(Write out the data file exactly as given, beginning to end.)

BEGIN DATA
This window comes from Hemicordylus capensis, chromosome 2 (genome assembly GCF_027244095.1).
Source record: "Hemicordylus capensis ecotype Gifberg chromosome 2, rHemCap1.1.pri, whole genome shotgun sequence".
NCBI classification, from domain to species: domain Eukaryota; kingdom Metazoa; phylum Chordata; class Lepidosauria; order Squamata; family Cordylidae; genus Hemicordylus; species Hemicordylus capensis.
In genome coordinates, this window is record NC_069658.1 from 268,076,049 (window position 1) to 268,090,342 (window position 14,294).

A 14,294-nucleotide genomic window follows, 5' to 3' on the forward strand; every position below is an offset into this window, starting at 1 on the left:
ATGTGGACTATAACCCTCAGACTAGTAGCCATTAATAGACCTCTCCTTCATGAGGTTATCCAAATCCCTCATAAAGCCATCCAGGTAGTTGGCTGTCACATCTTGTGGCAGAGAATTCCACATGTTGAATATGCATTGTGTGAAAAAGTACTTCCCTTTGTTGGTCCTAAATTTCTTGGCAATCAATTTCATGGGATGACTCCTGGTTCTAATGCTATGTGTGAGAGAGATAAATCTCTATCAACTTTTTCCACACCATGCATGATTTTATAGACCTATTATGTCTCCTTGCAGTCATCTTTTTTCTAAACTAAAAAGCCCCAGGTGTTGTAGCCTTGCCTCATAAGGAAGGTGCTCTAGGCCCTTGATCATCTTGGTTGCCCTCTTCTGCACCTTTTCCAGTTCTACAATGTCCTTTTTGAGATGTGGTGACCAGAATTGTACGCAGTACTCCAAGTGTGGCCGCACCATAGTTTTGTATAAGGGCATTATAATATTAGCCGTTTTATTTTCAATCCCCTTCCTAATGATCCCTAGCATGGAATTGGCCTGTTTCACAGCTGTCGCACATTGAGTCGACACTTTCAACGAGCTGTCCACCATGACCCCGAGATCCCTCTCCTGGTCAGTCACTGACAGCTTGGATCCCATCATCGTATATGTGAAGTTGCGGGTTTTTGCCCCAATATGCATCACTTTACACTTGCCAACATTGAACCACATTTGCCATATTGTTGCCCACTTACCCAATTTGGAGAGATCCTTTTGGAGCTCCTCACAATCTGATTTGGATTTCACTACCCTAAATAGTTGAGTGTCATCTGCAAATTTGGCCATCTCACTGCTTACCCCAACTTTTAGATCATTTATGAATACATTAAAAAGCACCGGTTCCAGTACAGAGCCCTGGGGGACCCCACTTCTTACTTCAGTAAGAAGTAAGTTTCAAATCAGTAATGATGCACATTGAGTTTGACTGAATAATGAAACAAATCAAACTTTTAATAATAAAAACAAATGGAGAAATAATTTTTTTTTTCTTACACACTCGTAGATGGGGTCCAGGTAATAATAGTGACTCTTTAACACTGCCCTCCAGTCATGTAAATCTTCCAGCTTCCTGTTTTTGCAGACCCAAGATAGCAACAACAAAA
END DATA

This window comes from Hemicordylus capensis, chromosome 2 (genome assembly GCF_027244095.1).
Source record: "Hemicordylus capensis ecotype Gifberg chromosome 2, rHemCap1.1.pri, whole genome shotgun sequence".
NCBI classification, from domain to species: domain Eukaryota; kingdom Metazoa; phylum Chordata; class Lepidosauria; order Squamata; family Cordylidae; genus Hemicordylus; species Hemicordylus capensis.
In genome coordinates, this window is record NC_069658.1 from 268,076,049 (window position 1) to 268,090,342 (window position 14,294).

A 14,294-nucleotide genomic window follows, 5' to 3' on the forward strand; every position below is an offset into this window, starting at 1 on the left:
ATGTGGACTATAACCCTCAGACTAGTAGCCATTAATAGACCTCTCCTTCATGAGGTTATCCAAATCCCTCATAAAGCCATCCAGGTAGTTGGCTGTCACATCTTGTGGCAGAGAATTCCACATGTTGAATATGCATTGTGTGAAAAAGTACTTCCCTTTGTTGGTCCTAAATTTCTTGGCAATCAATTTCATGGGATGACTCCTGGTTCTAATGCTATGTGTGAGAGAGATAAATCTCTATCAACTTTTTCCACACCATGCATGATTTTATAGACCTATTATGTCTCCTTGCAGTCATCTTTTTTCTAAACTAAAAAGCCCCAGGTGTTGTAGCCTTGCCTCATAAGGAAGGTGCTCTAGGCCCTTGATCATCTTGGTTGCCCTCTTCTGCACCTTTTCCAGTTCTACAATGTCCTTTTTGAGATGTGGTGACCAGAATTGTACGCAGTACTCCAAGTGTGGCCGCACCATAGTTTTGTATAAGGGCATTATAATATTAGCCGTTTTATTTTCAATCCCCTTCCTAATGATCCCTAGCATGGAATTGGCCTGTTTCACAGCTGTCGCACATTGAGTCGACACTTTCAACGAGCTGTCCACCATGACCCCGAGATCCCTCTCCTGGTCAGTCACTGACAGCTTGGATCCCATCATCGTATATGTGAAGTTGCGGGTTTTTGCCCCAATATGCATCACTTTACACTTGCCAACATTGAACCACATTTGCCATATTGTTGCCCACTTACCCAATTTGGAGAGATCCTTTTGGAGCTCCTCACAATCTGATTTGGATTTCACTACCCTAAATAGTTGAGTGTCATCTGCAAATTTGGCCATCTCACTGCTTACCCCAACTTTTAGATCATTTATGAATACATTAAAAAGCACCGGTTCCAGTACAGAGCCCTGGGGGACCCCACTTCTTACTTCAGTAAGAAGTAAGTTTCAAATCAGTAATGATGCACATTGAGTTTGACTGAATAATGAAACAAATCAAACTTTTAATAATAAAAACAAATGGAGAAATAATTTTTTTTTTCTTACACACTCGTAGATGGGGTCCAGGTAATAATAGTGACTCTTTAACACTGCCCTCCAGTCATGTAAATCTTCCAGCTTCCTGTTTTTGCAGACCCAAGATAGCAACAACAAAA